Monday, March 14, 2011
Looking for Truth with a Pin (Ivor Cutler Documentary)
Ivor Cutler (15 January 1923 – 3 March 2006) was a Scottish poet, songwriter and humorist. He became known for his regular performances on BBC radio, and in particular his numerous sessions recorded for John Peel's influential radio programme, and later for Andy Kershaw's programme. He appeared in the Beatles' Magical Mystery Tour film in 1967 and on Neil Innes' television programmes. Cutler also wrote books for children and adults and was a teacher at A. S. Neill's Summerhill School and for 30 years in inner-city schools in London. He told Andy Kershaw on his radio show that he also gave private poetry lessons to individuals.
In live performances Cutler would often accompany himself on a harmonium. Phyllis King appears on several of his records, and for a number of years was a part of his concerts. She usually read small phrases but also read a few short stories. The two starred in a BBC radio series, King Cutler, in which they performed their material jointly and singly. Cutler was known to have had a long term relationship with King, but they never married or set up home together. Cutler also collaborated with pianist Neil Ardley and singer Robert Wyatt.
Cutler was an anti-intellectual and noted eccentric, dressing in a distinctive style including plus-fours and hats adorned with many badges, travelling mainly by bicycle and often communicating by means of sticky labels printed with "Cutlerisms", one of which, "never knowingly understood" came to be summary applied by supporters and detractors alike. Others included "Kindly disregard", reserved for official correspondence, and "to remove this label take it off", designed to confuse pedants.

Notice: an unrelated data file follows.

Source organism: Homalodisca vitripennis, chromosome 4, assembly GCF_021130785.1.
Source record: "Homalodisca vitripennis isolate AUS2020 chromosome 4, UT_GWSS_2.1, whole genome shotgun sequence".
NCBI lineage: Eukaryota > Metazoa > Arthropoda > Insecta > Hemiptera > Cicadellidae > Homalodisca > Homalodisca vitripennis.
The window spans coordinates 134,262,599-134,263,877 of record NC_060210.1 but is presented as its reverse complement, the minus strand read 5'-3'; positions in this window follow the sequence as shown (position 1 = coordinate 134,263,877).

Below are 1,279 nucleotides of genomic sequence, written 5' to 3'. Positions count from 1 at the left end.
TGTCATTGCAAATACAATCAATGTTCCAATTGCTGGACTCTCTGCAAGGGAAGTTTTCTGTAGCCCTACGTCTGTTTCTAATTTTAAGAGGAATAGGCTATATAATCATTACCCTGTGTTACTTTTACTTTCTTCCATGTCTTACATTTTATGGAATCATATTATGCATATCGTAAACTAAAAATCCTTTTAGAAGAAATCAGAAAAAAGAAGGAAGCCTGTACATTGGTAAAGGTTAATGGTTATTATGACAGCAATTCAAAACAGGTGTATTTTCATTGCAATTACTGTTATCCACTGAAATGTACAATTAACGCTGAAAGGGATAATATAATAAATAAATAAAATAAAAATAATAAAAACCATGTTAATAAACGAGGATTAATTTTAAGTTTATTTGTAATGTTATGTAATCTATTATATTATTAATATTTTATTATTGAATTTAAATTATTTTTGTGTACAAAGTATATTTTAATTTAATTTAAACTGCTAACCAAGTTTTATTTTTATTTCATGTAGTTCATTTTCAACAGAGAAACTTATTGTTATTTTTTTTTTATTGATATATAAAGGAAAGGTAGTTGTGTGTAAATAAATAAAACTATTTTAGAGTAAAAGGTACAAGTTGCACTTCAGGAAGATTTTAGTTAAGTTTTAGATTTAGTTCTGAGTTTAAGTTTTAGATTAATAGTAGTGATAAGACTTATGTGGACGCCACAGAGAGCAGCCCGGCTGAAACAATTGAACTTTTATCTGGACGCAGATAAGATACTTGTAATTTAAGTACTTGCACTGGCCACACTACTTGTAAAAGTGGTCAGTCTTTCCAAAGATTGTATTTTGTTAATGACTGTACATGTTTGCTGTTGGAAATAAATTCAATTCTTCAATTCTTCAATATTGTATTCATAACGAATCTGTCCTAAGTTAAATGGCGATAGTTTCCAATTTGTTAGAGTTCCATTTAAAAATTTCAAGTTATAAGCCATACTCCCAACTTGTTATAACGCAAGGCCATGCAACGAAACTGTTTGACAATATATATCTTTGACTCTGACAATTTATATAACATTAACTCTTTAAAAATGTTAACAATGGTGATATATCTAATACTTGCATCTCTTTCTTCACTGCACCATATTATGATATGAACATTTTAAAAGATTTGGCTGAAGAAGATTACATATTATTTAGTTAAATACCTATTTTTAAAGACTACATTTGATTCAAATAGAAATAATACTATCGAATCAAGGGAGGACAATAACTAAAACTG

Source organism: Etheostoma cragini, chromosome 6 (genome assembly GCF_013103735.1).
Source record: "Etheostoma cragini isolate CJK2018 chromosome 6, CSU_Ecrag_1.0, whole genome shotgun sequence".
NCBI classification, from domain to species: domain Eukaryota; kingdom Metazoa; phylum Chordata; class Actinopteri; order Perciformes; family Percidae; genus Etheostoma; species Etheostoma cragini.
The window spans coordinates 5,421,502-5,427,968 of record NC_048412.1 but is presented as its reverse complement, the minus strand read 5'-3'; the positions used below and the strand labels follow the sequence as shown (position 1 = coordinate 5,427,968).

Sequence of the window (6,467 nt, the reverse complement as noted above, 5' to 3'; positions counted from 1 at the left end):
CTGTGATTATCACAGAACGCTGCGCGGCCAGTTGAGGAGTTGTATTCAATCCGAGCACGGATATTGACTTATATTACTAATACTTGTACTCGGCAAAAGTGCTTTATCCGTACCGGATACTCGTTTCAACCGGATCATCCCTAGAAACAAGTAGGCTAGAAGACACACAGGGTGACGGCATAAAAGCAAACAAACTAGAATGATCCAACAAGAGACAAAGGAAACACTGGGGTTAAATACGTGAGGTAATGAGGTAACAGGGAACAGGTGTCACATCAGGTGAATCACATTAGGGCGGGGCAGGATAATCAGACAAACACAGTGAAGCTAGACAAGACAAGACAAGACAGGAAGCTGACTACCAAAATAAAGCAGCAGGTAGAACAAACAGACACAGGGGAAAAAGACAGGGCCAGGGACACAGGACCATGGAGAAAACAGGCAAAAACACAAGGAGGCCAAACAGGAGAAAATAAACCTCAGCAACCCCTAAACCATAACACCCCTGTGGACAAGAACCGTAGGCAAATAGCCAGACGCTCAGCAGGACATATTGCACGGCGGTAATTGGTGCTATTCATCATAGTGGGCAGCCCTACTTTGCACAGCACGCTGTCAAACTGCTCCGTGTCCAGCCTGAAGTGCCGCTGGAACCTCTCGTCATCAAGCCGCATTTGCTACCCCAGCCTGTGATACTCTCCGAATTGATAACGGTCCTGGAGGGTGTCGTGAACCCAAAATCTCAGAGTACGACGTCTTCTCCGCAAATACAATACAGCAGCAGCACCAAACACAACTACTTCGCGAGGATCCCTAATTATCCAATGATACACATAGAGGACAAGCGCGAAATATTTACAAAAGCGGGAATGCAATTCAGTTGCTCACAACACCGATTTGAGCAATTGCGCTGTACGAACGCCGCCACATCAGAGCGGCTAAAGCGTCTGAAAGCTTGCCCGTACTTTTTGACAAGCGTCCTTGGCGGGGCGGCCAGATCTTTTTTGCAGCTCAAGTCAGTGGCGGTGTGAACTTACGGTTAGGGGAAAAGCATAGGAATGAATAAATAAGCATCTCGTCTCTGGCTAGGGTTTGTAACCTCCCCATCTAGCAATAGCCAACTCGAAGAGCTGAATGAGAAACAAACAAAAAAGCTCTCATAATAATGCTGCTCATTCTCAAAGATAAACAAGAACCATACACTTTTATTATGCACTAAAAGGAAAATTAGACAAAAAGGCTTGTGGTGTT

Many of Cutler's poems and songs involve conversations delivered as a monologue and, in these, one party is often Cutler as a child, a part of his intended "bypassing the intellect". Cutler describes poverty and neglect from his parents with great stoicism. He focuses on acceptance and gratitude for the basic elements of life, nature and love, which allows him to make points about mother-love in particular. The humour develops from the child's curiosity and the playful or self-serving lies the parent tells him to get, for example, a chore done or simply to stop the incessant questions. Cutler recited his poems in a gentle Scottish burr, and this, combined with the absurdity of the subject matter, is a mix that earned him a faithful cult following. John Peel once remarked that Cutler was probably the only performer whose work had been featured on Radio 1, 2, 3 and 4. Cutler was a member of the Noise Abatement Society and the Voluntary Euthanasia Society. He retired from performing in 2004, and died on 3 March 2006. The reception room of his home contained a number of pieces of ivory cutlery, deliberately intended as a pun on his name.